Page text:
The City of Denver has also been among those leading on care response. A team from the City and nonprofits traveled to Eugene to learn more about the CAHOOTS program, and utilized this model to craft their own community response program, called Support Team Assisted Response (STAR). Prior to the development of STAR, mental health calls to Denver 911 were routed one of two ways: the criminal justice system or the hospital system. STAR created a third path that puts the needs of the person experiencing a mental health crisis first and redirects them away from a costly emergency department visit, jail, or worse. During the first six months of implementation, STAR responded to 748 mental health-related incidents, and none required police involvement. The program demonstrates how cities throughout the country are working to develop their own care response models that address this critical issue facing communities.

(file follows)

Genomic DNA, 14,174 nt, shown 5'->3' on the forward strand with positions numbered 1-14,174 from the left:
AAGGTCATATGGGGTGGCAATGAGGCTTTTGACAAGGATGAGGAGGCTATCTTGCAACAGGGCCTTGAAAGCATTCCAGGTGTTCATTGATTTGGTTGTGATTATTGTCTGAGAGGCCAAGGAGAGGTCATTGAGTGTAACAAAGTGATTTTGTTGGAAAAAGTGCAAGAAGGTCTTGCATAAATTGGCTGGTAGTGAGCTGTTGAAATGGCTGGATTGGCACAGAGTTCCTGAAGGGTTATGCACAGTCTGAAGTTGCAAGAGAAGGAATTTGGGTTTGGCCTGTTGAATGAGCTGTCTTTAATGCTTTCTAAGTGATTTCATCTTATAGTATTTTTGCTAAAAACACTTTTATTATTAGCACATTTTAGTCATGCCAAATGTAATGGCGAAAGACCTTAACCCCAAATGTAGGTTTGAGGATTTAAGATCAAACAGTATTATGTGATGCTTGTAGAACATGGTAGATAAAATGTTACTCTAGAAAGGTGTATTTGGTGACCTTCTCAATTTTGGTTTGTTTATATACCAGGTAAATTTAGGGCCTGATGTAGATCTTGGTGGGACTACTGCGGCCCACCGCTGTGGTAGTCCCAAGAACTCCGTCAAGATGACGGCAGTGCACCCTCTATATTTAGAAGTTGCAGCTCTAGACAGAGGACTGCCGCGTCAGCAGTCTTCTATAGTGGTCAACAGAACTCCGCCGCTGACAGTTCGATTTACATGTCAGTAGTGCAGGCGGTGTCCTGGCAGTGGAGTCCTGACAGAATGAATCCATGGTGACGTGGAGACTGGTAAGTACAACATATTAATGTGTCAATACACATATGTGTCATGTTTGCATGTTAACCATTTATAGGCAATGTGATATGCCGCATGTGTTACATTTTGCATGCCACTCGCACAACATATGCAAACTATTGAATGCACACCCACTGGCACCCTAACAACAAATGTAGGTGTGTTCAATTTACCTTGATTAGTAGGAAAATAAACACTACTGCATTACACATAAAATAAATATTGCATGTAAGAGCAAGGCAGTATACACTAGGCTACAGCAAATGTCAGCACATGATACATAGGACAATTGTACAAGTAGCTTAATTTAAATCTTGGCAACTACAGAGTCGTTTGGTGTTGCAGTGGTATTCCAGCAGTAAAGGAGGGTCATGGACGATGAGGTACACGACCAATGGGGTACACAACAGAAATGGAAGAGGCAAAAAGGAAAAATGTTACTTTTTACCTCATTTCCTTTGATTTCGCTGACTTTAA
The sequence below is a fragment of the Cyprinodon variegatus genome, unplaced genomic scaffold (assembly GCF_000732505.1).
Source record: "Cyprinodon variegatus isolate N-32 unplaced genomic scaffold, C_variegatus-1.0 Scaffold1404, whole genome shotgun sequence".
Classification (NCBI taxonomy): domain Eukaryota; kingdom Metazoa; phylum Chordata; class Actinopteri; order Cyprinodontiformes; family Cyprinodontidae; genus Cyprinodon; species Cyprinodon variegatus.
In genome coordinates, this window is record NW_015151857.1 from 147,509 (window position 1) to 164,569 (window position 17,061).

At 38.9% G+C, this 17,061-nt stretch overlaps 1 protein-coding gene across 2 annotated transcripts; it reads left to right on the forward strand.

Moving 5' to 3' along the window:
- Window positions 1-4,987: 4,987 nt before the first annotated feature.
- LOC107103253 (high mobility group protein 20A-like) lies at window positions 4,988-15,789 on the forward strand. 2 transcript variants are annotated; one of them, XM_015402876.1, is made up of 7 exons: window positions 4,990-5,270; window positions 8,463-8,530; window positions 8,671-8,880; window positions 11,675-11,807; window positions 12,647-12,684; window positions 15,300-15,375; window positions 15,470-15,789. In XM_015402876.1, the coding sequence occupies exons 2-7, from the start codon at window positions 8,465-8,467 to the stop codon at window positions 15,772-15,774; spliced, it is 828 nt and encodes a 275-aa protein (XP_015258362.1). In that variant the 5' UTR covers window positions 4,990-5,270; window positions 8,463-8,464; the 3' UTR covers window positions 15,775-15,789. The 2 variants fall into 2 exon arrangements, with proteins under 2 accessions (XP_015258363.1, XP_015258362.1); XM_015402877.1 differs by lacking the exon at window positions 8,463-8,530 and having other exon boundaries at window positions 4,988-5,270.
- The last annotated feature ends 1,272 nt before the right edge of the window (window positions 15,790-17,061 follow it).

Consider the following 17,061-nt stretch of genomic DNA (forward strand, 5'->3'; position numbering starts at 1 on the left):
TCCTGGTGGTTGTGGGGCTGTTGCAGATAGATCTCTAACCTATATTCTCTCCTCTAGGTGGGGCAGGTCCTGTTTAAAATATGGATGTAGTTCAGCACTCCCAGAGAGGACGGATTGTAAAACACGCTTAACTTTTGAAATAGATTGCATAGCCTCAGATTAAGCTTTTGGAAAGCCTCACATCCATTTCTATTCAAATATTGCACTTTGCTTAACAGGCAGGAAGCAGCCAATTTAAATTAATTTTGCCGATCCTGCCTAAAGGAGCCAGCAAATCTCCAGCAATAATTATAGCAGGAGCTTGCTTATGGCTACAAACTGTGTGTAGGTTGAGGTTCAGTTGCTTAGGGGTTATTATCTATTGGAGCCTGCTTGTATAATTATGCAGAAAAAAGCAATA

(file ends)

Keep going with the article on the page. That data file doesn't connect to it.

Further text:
The City of San Antonio has already demonstrated leadership and support for innovation around public safety, particularly for compassionate emergency response, and is similarly positioned to learn from the CAHOOTS model to develop its own care response program. Last month, San Antonio was selected by What Works Cities (WWC) and White Bird Clinic to participate in a collaborative online learning opportunity led by practitioners of the CAHOOTS program on improving response models to behavioral health, addiction, poverty, and homelessness related public safety calls. The program, called Compassionate Emergency Response: Exploring Innovative Local Approaches to Public Safety, has brought together a small cohort of cities and stakeholders committed to advancing toward mobile crisis programs in their communities.